NOW IMAGINE THIS – 150, or maybe just 80, years from now: American armed forces will not have to sacrifice their lives just to heat and cool their parents’ and grandparents’ homes because, back in 2013, the U.S. decided to achieve energy independence by making the necessary investment in the research and use of infinite and clean energy sources. Can you imagine solar panels on every roof in America? Can you imagine wind, solar, geo-thermal, and yet undiscovered or undeveloped sources of infinite and clean energy powering our nation?
The policy of fossil fuel independence in the U.S. sets the stage for perpetual wars of unimaginable dimensions. Are we willing to put our descendants in such great danger? Let’s not exchange the lives and well-being of our great-great-great grandchildren for our own short-term financial gain. Instead, let’s invest in our descendants’ security.
Rev. Robert Emerick, Pastor, Bay Ridge United Methodist Church, Brookyn
Rev. David Rommereim, Pastor, Lutheran Church of The Good Shepherd, Bay Ridge, Brooklyn
by Rev. David Rommereim
For the last week, I have served on a jury for a civil case in Brooklyn's Supreme Court. It was good to see our legal system work with dignity, proper etiquette, and standardized procedure.
For many who have served a jury trial you will remember that most of your time is spent waiting. First, your fellow jurors are quiet. Then slowly personal stories are shared. As instructed, you never discuss the case until the proper time. Then, after a few stories, jurors return to the isolation of cell phones. For me, at that moment, I begin to let my mind wander with the dissonant notes attached to the word "justice."
As a pastoral theologian who pays attention to the Lutheran hermeneutic of sacred scripture I am fully vested in the fact that however pure our constitutional democracy and its rules of order are, they remain accountable to the ultimate sovereignty of G*d (malkuth shamayim). As people of faith, we are also spiritually and morally nurtured by the memory of the prophets (Moses, Elijah, Elisha, Isaiah, Jeremiah, Amos, Micah, John the Baptist, and Jesus). They restore the principles of fair and equitable relations in society through the actions of justice (mishpat).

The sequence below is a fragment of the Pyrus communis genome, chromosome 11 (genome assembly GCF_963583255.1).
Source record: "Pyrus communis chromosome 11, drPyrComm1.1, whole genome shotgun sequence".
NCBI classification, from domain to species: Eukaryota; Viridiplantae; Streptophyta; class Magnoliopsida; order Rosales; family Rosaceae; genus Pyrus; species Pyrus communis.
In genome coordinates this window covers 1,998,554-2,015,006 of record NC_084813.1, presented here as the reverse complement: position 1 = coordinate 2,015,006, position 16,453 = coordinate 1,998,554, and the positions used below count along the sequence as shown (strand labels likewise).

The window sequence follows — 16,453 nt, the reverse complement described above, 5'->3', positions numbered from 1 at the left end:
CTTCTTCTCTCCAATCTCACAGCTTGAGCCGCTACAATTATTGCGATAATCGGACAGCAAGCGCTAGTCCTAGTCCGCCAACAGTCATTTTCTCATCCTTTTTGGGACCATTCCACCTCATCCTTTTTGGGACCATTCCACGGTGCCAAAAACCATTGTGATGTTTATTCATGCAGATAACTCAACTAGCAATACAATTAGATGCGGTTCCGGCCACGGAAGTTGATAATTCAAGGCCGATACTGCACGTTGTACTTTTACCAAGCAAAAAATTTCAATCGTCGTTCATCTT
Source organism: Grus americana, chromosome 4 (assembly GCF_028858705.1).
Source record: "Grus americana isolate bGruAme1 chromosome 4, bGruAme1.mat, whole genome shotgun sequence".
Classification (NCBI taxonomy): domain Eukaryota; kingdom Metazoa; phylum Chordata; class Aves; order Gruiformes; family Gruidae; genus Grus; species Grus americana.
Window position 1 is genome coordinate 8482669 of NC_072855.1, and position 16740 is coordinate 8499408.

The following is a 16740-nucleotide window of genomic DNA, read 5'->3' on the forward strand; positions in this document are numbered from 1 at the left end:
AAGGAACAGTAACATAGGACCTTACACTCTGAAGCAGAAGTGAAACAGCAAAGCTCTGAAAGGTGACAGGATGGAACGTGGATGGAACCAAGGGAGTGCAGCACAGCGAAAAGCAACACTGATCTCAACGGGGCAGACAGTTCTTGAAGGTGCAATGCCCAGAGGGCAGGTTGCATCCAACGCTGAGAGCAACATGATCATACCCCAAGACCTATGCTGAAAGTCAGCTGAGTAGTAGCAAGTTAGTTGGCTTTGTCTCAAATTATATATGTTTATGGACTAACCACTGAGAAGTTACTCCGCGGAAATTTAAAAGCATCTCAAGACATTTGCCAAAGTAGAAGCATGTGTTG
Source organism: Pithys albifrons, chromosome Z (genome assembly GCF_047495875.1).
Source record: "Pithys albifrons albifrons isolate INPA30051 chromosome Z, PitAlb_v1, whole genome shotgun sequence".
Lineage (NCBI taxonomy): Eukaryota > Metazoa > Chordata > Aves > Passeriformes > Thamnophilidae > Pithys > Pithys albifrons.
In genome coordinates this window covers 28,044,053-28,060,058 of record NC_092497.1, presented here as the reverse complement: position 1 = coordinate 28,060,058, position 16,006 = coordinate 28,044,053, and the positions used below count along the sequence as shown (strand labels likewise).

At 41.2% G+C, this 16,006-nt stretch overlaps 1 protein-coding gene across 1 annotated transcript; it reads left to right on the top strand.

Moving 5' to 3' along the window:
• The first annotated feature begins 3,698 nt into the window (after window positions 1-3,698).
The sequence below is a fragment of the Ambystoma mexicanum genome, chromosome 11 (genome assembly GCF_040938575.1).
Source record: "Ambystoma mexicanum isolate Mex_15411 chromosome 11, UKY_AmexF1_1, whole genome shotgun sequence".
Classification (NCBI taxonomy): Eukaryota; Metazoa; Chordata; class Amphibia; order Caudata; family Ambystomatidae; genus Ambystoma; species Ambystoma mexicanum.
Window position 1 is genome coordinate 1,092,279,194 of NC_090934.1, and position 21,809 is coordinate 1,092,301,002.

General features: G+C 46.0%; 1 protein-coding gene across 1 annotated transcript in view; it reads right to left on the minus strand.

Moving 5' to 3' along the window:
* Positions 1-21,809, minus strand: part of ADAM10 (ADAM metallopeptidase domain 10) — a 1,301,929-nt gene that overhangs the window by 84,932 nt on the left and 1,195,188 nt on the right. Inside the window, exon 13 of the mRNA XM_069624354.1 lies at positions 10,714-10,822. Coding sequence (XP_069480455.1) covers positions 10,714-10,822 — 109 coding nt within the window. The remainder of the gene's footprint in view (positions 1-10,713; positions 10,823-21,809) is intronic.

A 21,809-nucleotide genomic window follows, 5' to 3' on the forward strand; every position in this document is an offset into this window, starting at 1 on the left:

As a juror, I wandered the memory-lane of the prophets who speak and act Divine mishpat. That is, I am a person dedicated to the public exposure of our prophetic faith. Therefore, I soulfully remember my experience as a white-man-of-privilege, leading congregations in the Bronx, Manhattan, Oakland, California, and Brooklyn. Through that experience I am fully aware that the mishpat (justice) of G*d has a racialized memory. That is, some, like me, have good come because of status. My opportunity story is distinguished through a white lens.
I am fully aware that I have to work hard for what I accomplish despite whiteness or any coded category of status. Yet, there are neighbors of mine, who, because of the color of their skin, have their "backs against the wall." Good comes to me often through the lens of my status as a white man. Good, for those whose backs are against the wall, comes after they have overcome an impediment to fulfill their soulful response to G*d (malkuth shamayim). I have learned that, as a white man, I must be honest with the conditions that offer me an opportunity not offered others. For some that seems to be old news. But, for most we remain in an hegemony of disparity in a racial dynamism of the American society. I must be honest (`emet) that the goal, as faithful stewards of Christian faith, is to heal the wounds of our racialized society.
During African History month, I always read Letter from a Birmingham Jail by the Rev. Dr. Martin Luther King, Jr. He wrote it while serving time for non-violent social resistance to the Jim Crow laws dividing our country. It is dated April 13, 1963. We have come a long way since 1963, but the lengthy letter specifically addresses my colleagues, white clergy. He challenges me to pay attention to the divine disclosure of justice where G*d is satisfied only when there is a complete restoration of relationship (mishpat).
So, my soulful wandering at this jury trial turns to wonder about God, self, and our common desire to "perform a more perfect Union, establish justice, insure the domestic tranquility." As you and I turn to the ritual season of Lent, we have an opportunity to be truthful (the Hebrew word is `emet - spoken as hemet). The grace filled glory is that "the arc of the moral universe is long, but it bends toward justice" (M. L. King, Jr.).